Turkey's ultra-nationalist foreign minister Mevlut Cavusoglu, who is known for tweeting that Europeans are "spoiled racist children, who should know their place" went to Beirut this over the weekend to try to push Ankara's agenda in the wake of the explosion there and then met Azerbaijan's foreign minister.
Now he says Greece has not reciprocated Ankara's calls for discussions. Turkey will thus send ships where it likes. European Union countries, which are afraid of Turkey because they pay Turkey billions of euros to keep refugees from coming to Europe since 2015, have nevertheless critiqued Ankara's actions in the Mediterranean.
Turkey has sent the Oruç Reis, a large seismic research vessel that looks like a floating whale, to conduct "research" at sea. This is a research mission with a lot of military muscle behind it. Turkey issued a "Navtex" to warn countries where the vessel was going and then sent the Oruç Reis, two logistic vessels, three frigates, gunboats and several submarines to sea. To stoke nationalism Turkey's media shows the box-like research boat surrounded by the pride of Turkish naval ships. It looks to some like a historic naval move, conjuring up memories of the battle of Lepanto and other naval spats with the West and Greece.
Athens is livid. Greece says it won't accept NATO's "hands-off approach," and it wants more European countries to do something to stop the provocations. It has already had to sound alarm bells due to Turkey's harassment of the tiny Greece island of Kastellorizo in the last months. The US State Department, despite many pro-Turkey voices like former Ambassador Jim Jeffrey present, has said it is concerned. There is a lot of naval posturing with Turkish ships sailing near Greek islands off the coast of Turkey, and Greece talking about alerts and putting naval ships to sea. Egypt also had a naval exercise. Turkey says it has new missiles for its ships.
The current crisis at sea looks to be a lot of posturing that will give Ankara's pro-government press and state media something to write about. Ankara is the largest jailer of journalists in the world so its media is entirely sympathetic to the ruling AK Party. Dissidents in Turkey are often imprisoned for years just for critiquing the government on social media, often labeled "terrorists." There is no check on the militarist decisions in Ankara, and Ankara knows that weekly military drills or appearing to be challenging Greece, Egypt, Iraq, the PKK, EU, NATO, Syria, the US and basically everyone, makes Turkey's leadership seem important. This comes as Turkey's currency continues a disastrous decline and questions are raised about its handling of the coronavirus pandemic.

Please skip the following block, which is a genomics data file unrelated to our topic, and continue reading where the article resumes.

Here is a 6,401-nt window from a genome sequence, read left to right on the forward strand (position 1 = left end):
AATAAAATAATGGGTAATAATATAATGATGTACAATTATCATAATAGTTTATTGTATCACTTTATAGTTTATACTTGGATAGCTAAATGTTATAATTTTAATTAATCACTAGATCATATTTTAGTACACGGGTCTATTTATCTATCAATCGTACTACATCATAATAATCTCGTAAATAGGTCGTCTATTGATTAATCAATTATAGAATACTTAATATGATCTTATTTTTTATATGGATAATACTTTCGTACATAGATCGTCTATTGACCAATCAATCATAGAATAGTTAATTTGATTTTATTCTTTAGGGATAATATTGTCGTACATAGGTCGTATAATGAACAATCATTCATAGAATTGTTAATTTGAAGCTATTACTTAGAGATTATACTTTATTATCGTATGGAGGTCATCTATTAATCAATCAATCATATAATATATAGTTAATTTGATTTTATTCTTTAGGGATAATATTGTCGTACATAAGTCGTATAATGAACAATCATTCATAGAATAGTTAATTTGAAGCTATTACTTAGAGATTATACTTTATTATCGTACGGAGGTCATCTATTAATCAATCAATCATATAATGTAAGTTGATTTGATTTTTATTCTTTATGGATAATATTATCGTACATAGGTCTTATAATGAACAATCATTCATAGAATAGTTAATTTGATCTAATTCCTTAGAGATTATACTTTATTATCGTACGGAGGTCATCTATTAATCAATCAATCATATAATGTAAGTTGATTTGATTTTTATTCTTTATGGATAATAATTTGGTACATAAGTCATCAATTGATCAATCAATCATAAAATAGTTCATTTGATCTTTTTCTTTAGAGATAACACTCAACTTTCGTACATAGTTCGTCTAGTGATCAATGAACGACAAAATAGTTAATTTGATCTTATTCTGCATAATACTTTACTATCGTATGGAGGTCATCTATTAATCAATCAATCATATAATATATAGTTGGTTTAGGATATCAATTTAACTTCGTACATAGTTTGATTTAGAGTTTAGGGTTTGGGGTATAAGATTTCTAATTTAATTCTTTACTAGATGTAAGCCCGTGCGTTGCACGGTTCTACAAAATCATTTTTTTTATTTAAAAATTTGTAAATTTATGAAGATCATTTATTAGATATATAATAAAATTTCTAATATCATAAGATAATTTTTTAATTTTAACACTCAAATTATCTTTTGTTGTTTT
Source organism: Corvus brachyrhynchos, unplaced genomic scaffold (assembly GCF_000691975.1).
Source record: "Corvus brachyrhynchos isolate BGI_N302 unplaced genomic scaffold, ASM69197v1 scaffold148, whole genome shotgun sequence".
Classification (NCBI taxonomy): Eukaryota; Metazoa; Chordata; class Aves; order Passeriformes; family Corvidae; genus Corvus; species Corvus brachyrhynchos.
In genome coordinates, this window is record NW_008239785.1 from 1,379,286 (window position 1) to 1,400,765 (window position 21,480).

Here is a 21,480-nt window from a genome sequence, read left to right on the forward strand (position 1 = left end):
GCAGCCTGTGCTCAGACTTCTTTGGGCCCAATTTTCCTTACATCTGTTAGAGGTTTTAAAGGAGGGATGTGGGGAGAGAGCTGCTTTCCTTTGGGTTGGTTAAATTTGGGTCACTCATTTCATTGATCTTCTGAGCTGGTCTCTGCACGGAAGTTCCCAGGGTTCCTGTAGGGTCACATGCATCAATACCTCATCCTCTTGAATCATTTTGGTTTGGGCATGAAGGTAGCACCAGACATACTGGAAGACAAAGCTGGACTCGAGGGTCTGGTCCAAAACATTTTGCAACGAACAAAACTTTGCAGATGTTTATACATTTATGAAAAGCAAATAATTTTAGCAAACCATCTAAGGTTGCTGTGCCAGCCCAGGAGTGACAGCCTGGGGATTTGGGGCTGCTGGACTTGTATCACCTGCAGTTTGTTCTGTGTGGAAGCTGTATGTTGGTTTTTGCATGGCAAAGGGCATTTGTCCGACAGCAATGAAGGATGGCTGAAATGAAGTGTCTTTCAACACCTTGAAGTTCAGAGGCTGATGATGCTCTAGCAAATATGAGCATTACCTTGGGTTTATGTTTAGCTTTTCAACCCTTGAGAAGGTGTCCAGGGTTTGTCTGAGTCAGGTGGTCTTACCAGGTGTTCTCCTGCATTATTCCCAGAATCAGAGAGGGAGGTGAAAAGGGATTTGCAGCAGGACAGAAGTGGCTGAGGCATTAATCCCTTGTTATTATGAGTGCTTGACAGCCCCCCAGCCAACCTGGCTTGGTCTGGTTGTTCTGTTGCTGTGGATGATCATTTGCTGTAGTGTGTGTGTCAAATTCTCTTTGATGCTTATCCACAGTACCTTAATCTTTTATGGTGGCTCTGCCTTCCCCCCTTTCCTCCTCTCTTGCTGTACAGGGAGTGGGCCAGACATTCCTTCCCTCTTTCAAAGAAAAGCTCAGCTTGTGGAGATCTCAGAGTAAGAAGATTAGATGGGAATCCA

The stories of drilling, where a research ship is sent with a massive naval escort, may be more about distracting from the economic crisis than actually fighting Greece at sea. Ankara's track record shows that it usually uses Syrian rebels to fight for it in Libya and Syria and only conducts military campaigns against those who can't shoot back, such as Kurds in northern Iraq; when it comes up against an Egyptian red line in Libya or Russia in Syria, it generally stops. It's unclear where that red line may be in the Mediterranean. Ankara is trying to find out.
Seth Frantzman is a Ginsburg-Milstein Writing Fellow at the Middle East Forum and senior Middle East correspondent at The Jerusalem Post.